Death of the Meet Cute: A Brief Reflection on Dating Apps

Monday, June 07

By Ash Haslett Cuff

 I turned 18 near the beginning of the COVID-19 pandemic in 2020 and was finished with high school and unemployed. I may not have been legal to drink or smoke, but I was legal to seek love on the internet.

Like many, I regarded dating apps with a mix of cynicism and morbid curiosity. I didn’t really expect anything out of them, and in the beginning, stuck at home with my parents, it was just a nice way to find new people to talk to. For someone with virtually zero romantic experiences, online dating felt like a pretty radical step. I was sure that my cynicism and unfriendly resting face (to quote Fran Leibowitz, ‘Do I look approachable?”) would be enough to keep me safe from any egregious harm. About that, at least, I was correct. I learned that there is an overwhelming surplus of very bland, boring straight men out there. Speaking to some of them felt like I was back in middle school French: ‘What do you do in your free time?’ ‘Do you have any siblings?’ ‘Do you play any sports?’

Soon enough, I started throwing in questions out of left field, just to mix it up a bit:

'Favourite texture?’ ‘If you were forced to imitate one animal for the rest of your life with no other dialogue, which would you choose?’ ‘What do you think was the most important catalyst of the First World War?’ and so on…

 It feels like there’s a whole set of rules with online dating that nobody really explains to you. Mind you, even if I had known them I probably wouldn’t have abided by them, but it did feel like I was in alien territory. How candid are you meant to be with online dating? The general direction of intentions are usually pretty clear, there’s an indication of at least a little bit of interest from both parties, so what’s the method? I don’t believe in playing hard to get in the first place, but playing it with online dating feels even more futile. Not saying you need to throw yourself at them, there’s a balance you can strike, but there seems to be a whole new roster of etiquette for online dating. You’re pimping yourself out, essentially, marketing yourself so others can weigh your pros and cons: ‘I’m under 5’9, I know the difference between ‘who’ and ‘whom’ and live near Line 2. Any takers?’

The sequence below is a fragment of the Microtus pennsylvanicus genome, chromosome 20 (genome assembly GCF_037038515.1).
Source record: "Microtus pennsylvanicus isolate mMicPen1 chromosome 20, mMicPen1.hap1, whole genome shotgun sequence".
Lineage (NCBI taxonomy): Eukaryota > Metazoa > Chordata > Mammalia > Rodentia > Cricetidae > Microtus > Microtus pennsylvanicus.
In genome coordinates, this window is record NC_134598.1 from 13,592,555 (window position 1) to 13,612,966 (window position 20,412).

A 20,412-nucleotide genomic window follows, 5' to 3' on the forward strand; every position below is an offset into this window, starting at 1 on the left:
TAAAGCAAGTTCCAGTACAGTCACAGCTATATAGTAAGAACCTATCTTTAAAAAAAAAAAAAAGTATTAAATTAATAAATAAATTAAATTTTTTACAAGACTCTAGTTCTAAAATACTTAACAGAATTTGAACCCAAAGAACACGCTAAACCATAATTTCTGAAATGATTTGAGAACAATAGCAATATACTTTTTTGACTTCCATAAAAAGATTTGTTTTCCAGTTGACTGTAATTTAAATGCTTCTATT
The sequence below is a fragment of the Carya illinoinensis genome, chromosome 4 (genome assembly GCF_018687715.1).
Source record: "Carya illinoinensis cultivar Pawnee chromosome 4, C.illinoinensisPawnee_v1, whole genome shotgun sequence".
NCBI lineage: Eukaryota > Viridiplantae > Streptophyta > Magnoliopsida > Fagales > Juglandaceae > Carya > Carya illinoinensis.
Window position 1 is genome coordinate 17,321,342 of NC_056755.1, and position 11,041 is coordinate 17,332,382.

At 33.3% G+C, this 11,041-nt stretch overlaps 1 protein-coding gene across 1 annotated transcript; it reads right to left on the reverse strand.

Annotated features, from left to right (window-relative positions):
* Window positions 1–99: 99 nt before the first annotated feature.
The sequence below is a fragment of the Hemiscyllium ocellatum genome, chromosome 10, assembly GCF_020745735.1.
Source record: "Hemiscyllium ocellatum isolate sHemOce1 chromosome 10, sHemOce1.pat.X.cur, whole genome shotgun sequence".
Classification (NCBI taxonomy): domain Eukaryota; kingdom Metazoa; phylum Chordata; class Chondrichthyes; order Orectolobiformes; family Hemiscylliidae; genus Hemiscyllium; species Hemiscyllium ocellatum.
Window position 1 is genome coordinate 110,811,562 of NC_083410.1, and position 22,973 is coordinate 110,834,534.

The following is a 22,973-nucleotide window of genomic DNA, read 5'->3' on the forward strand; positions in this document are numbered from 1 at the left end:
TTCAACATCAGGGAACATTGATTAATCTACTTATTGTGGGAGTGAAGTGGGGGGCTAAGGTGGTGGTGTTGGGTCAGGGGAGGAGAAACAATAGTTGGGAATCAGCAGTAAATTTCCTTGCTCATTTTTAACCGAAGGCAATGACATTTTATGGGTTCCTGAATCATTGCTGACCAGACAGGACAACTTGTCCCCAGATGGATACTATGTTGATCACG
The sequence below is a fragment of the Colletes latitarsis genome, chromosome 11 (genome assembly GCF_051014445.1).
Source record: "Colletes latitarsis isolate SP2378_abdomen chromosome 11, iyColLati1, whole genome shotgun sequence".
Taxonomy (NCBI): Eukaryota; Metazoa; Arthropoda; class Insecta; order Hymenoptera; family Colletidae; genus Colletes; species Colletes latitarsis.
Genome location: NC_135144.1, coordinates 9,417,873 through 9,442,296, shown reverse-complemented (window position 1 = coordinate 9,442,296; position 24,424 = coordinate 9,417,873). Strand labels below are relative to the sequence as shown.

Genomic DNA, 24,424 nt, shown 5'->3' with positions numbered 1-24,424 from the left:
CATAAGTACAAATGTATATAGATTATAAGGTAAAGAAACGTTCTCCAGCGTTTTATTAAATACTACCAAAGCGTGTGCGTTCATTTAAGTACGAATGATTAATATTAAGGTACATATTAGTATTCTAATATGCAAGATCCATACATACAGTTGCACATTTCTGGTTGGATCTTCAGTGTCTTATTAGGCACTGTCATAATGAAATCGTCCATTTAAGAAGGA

The people you meet via online dating kind of fall into their own little social category, untethered to any other area of your life. People have friends from school, university, work or any other extracurriculars they partake in, and then there’s the people you met online. As with any new social situation there’s a temptation to forge a new identity for yourself because they have no clue what you’re really like, you could just reinvent yourself. Of course this kind of goes against the whole spirit of it but hey, the temptation was certainly there. It’s a weird kind of freedom, but also an off putting sense of ‘this person could be making everything up, I don’t really know them at all.’ For the first little while, there’s a sense of volatility: this person could just cease communication with you at any time and you’d probably never see them again. You wouldn’t run into them at work or school and probably not at a mutual friend’s party. They could just up and leave and there’s nothing you can do about it. Not to mention the fear that they could be a murderer waiting to skin you and leave your body in a skip to be featured on some daytime TV crime show. Most likely, however, the worst you’ll get is a thorough ghosting and general sense of inadequacy.